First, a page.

Saudi Arabia Again Changes Story on Khashoggi Killing - NBC 7 San Diego
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Saudi Arabia Again Changes Story on Khashoggi Killing

Saudi Arabia initially insisted Jamal Khashoggi had walked out of the consulate after visiting the building on Oct. 2

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    Petros Giannakouris/AP, File
    This Oct. 15, 2018, file photo shows a security guard pass a document to a colleague outside Saudi Arabia's Consulate in Istanbul.

    Signaling a major pivot in its narrative, Saudi Arabia on Thursday said evidence shows that the killing of journalist Jamal Khashoggi was premeditated, an apparent effort to ease international outrage over the death of a prominent critic of Crown Prince Mohammed bin Salman.

    The Saudi prosecutors cited Turkish evidence that the slaying was planned, contradicting a Saudi assertion just days ago that rogue officials from the kingdom killed him by mistake in a brawl inside their Istanbul consulate. That earlier assertion, in turn, backtracked from an initial statement that Saudi authorities knew nothing about what happened to the columnist for The Washington Post, who vanished after entering the consulate Oct. 2.

    The shifting explanations indicate Saudi Arabia is scrambling for a way out of the crisis that has enveloped the world's largest oil exporter and a major U.S. ally in the Middle East. But a solution seems a long way off, partly because of deepening skepticism in Turkey and elsewhere that the brazen crime could have been carried out without the knowledge of Prince Mohammed, the kingdom's heir apparent.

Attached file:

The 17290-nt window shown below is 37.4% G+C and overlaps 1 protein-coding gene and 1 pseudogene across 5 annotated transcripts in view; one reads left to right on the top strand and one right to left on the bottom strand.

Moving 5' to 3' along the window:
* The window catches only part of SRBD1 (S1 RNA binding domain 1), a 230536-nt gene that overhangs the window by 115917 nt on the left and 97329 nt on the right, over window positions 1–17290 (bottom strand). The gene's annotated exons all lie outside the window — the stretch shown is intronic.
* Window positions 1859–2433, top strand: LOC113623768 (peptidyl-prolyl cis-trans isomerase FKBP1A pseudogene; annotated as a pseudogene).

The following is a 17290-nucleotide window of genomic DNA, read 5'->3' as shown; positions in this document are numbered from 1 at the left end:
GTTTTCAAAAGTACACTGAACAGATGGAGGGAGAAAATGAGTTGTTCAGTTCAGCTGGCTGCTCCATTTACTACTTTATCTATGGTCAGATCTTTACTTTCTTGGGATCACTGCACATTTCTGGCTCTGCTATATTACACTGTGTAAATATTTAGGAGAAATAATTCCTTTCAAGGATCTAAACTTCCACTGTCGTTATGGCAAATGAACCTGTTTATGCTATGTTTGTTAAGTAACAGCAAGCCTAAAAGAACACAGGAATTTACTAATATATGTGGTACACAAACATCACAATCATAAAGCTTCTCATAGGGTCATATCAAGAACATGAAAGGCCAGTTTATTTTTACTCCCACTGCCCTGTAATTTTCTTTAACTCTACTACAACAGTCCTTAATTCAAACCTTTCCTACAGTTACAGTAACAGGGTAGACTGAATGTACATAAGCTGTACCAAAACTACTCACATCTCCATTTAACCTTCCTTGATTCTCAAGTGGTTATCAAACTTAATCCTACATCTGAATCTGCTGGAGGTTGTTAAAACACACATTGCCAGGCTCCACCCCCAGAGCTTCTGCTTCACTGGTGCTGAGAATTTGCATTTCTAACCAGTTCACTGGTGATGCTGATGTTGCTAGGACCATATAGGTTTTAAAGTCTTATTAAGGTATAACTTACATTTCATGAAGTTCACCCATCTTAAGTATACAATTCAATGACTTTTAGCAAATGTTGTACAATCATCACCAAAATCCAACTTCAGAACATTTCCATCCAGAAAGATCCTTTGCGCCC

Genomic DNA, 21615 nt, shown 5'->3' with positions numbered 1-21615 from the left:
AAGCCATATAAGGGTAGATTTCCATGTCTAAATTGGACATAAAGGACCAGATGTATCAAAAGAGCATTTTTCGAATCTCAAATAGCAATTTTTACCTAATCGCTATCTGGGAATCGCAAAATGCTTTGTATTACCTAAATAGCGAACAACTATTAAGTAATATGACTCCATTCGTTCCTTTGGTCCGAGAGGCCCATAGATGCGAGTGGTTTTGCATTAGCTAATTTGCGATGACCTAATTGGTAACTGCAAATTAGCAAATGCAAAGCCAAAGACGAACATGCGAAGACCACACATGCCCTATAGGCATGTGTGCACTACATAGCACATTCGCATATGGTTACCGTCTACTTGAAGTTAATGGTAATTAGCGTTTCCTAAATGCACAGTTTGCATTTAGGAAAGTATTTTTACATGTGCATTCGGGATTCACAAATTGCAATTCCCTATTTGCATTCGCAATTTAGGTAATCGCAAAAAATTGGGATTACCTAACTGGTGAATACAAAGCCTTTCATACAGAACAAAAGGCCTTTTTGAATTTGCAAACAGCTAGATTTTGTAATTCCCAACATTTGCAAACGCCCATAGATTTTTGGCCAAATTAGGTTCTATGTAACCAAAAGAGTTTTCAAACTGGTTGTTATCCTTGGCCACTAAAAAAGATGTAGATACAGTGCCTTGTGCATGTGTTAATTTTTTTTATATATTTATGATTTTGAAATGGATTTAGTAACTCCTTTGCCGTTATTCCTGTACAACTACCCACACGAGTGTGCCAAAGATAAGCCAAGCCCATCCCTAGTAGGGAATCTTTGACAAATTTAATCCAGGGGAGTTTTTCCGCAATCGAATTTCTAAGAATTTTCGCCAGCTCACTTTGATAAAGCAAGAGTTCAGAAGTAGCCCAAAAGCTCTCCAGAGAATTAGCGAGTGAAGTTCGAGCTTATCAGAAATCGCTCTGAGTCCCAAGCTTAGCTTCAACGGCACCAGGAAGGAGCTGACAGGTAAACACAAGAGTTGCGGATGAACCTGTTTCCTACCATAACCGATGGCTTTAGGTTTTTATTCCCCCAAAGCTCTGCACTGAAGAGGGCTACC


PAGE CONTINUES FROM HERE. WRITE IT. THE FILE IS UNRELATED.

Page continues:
At a conference in Riyadh on Wednesday, the crown prince said the killing was a "heinous crime that cannot be justified" and warned against any efforts to "manipulate" the crisis and drive a wedge between Saudi Arabia and Turkey, which are regional rivals but also diplomatic and business partners.

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    On Thursday, Prince Mohammed attended the first meeting of a committee aiming to restructure the kingdom's intelligence services after the killing of Khashoggi, the state-run Saudi Press Agency said.

    Khashoggi's death has derailed the powerful prince's campaign to project a modern image of the ultraconservative country, instead highlighting the brutal lengths to which some top officials in the government have gone to silence its critics. Khashoggi, who lived in self-imposed exile in the United States for nearly a year before his death, had written critically of Prince Mohammed's crackdown on dissent.

    A statement by Saudi Attorney General Saud al-Mojeb attributed the latest findings of a joint Turkish-Saudi investigation to information from Turkish counterparts. The evidence of Turkish investigators "indicates that the suspects in the incident had committed their act with a premeditated intention," the Saudi government statement said.

    After the journalist disappeared, Saudi Arabia initially insisted Khashoggi had walked out of the consulate after visiting the building. It later dropped that account for a new one, saying it had detained 18 people for what it described as an accidental killing during a "fistfight."